Thursday, October 7, 2010

Thursday's Parsha Tidbits - Parshas Noach

The following is a brief summary of a thought said over by R' Frand on the parsha. I have attempted to reproduce the vort to the best of my ability. Any perceived inconsistency is the result of my efforts to transcribe the shiur and should not be attributed to R' Frand.

Rabbi Frand started his parsha vort by quoting the Midrash Shochar Tov on Tehillim. The Midrash states that three tzadikkim were called Yisodei Olam - the foundations of the world. The tzadikkim mentioned in the midrash were Adam, Noach and Avraham. However, only one of the tzadikkim was successful in becoming the building block for the world.

The first individual who was called a foundation for the world was Adam HaRishon who as the first man had the potential to be the building block for the world. However, before the completion of his first day of existence, Adam had already sinned and he could not be the sole foundation.

Hashem then waited ten generations before attempting to introduce another tzaddik who could be the yisod olam. This tzaddik started our promising, as Noach was described as tzaddik and tamim b'dorosav when he is first introduced in the parsha. However, after Noach finished his mission of saving the world, Noach sinned as well by getting drunk on the wine from his post flood vineyard.

Hashem then waited another ten generations before introducing Avraham Avinu as the third yisod olam. Unlike the prior two individuals, Avraham was successful and as result his children and grandchildren and their descendants have been perpetually involved in tikun olam.

R' Frand then asked - if Noach was tamim and a tzaddik, how is it that he sinned by getting drunk on the post flood wine?

R' Frand answered by quoting the sefer Chikrei Lev who offered the following thought about Noach and his life. When Noach was in the ark, his life was exceedingly difficult as he had to tend to all the animals - some of which ate only during the day, while others ate only at night. When the inhabitants of the ark were finally allowed to leave, Noach was understandably spent. He thought to himself, I have completed my mission and served my purpose, now I can relax. As a result, Noach decided to become a farmer and planted a vineyard so that he could kick back with his wine.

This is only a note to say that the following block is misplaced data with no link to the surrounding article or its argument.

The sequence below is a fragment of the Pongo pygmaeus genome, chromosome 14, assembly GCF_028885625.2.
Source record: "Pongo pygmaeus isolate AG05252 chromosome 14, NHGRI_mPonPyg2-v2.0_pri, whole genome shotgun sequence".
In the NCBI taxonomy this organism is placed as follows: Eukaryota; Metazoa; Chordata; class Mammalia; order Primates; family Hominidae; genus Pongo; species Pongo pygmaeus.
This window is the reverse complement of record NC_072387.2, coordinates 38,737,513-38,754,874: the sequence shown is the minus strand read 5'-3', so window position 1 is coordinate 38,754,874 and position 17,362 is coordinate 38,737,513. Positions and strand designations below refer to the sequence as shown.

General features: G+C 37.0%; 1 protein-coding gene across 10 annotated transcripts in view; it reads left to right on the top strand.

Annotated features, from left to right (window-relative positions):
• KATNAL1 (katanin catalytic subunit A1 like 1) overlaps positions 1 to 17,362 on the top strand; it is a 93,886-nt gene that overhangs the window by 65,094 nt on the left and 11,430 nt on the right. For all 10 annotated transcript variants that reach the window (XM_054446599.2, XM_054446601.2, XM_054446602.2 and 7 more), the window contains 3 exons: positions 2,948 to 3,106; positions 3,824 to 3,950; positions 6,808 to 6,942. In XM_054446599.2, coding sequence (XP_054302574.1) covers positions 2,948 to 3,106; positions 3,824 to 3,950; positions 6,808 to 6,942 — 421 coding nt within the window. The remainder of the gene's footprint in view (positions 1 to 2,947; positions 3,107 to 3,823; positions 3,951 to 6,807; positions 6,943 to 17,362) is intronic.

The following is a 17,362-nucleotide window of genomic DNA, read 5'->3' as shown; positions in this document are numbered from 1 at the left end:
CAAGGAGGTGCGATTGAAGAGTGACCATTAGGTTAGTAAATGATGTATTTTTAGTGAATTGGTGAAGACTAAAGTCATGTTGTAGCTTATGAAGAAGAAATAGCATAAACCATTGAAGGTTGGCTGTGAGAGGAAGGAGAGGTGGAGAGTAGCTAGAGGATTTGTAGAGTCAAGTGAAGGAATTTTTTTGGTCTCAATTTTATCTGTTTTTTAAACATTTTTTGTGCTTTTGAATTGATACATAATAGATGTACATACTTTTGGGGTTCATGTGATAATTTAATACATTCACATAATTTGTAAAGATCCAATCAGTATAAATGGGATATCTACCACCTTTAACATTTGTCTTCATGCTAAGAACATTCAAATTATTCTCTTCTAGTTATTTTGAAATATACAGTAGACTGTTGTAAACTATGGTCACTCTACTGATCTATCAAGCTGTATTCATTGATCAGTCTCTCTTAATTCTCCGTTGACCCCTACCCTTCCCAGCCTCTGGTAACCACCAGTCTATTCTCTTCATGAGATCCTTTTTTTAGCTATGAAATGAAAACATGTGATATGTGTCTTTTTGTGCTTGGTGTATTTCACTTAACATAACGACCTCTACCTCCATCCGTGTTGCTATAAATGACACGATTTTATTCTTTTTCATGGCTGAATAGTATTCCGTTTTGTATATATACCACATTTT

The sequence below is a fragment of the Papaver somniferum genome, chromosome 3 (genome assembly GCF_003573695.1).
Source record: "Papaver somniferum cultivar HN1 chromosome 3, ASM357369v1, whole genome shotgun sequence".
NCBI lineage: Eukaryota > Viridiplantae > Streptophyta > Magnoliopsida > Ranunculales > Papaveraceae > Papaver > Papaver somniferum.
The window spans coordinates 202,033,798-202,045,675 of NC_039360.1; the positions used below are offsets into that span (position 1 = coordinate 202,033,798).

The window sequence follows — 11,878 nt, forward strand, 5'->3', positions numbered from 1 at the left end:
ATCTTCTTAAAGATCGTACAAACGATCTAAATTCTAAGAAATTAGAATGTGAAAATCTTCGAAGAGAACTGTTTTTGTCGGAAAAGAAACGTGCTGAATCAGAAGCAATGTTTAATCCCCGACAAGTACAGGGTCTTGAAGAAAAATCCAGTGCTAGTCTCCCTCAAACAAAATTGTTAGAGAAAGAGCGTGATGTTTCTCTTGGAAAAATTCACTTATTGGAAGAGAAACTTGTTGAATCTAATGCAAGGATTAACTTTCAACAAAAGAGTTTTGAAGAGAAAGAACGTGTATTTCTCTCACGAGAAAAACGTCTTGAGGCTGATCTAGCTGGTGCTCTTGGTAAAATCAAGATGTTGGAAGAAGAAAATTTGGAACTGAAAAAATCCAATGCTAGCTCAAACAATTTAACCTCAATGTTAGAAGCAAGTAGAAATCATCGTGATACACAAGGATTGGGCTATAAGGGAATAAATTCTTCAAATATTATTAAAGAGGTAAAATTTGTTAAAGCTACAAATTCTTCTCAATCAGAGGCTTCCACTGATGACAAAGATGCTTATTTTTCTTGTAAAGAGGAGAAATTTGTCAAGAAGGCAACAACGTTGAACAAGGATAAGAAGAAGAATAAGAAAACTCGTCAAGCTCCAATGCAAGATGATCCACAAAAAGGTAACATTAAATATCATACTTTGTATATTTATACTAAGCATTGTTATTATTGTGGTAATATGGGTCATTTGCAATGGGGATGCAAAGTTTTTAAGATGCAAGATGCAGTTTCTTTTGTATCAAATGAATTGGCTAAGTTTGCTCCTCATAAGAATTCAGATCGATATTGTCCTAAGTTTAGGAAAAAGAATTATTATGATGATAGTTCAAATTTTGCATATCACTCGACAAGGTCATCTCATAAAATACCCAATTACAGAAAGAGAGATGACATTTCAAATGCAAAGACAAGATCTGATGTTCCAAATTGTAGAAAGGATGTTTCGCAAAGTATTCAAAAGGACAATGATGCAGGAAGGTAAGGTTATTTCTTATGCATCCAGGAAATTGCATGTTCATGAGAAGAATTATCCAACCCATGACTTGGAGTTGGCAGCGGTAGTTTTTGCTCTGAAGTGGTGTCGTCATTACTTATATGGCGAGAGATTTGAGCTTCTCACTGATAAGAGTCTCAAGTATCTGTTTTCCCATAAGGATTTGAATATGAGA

The problem with Noach's mentality was the belief that he could retire from his mission in life. While a person is not required to be employed until the day that he leaves this world, it does not mean that he should retire from all meaningful activity.

R' Frand then told a story about a friend of his who was concerned because his doctor was retiring. The doctor indicated that he would stop practicing on August 31st. The following day, the patient was surprised to see the doctor in the patient's kollel with an Art Scroll gemara in hand. However, the doctor knew that while he would no longer be practicing medicine he would not stop being active.

R' Frand then distinguished Avraham from Noach. He cited the Ramban who asks why Avraham's tenth test was to bury Sarah? Why did this test follow the akeidah which was clearly more difficult for him to accomplish? The Ramban answers that the test was not more difficult, but it tested Avraham in a completely different way. After the akeidah, Avraham could have said, I finished the ultimate test, now I can retire. Indeed, he could have even questioned Hashem about why he was given another test. Avraham did not believe that he was done or question why he was being tested again. Instead, Avraham fulfilled his final task and in so doing showed that there is no such thing as retirement from our role as Jews.

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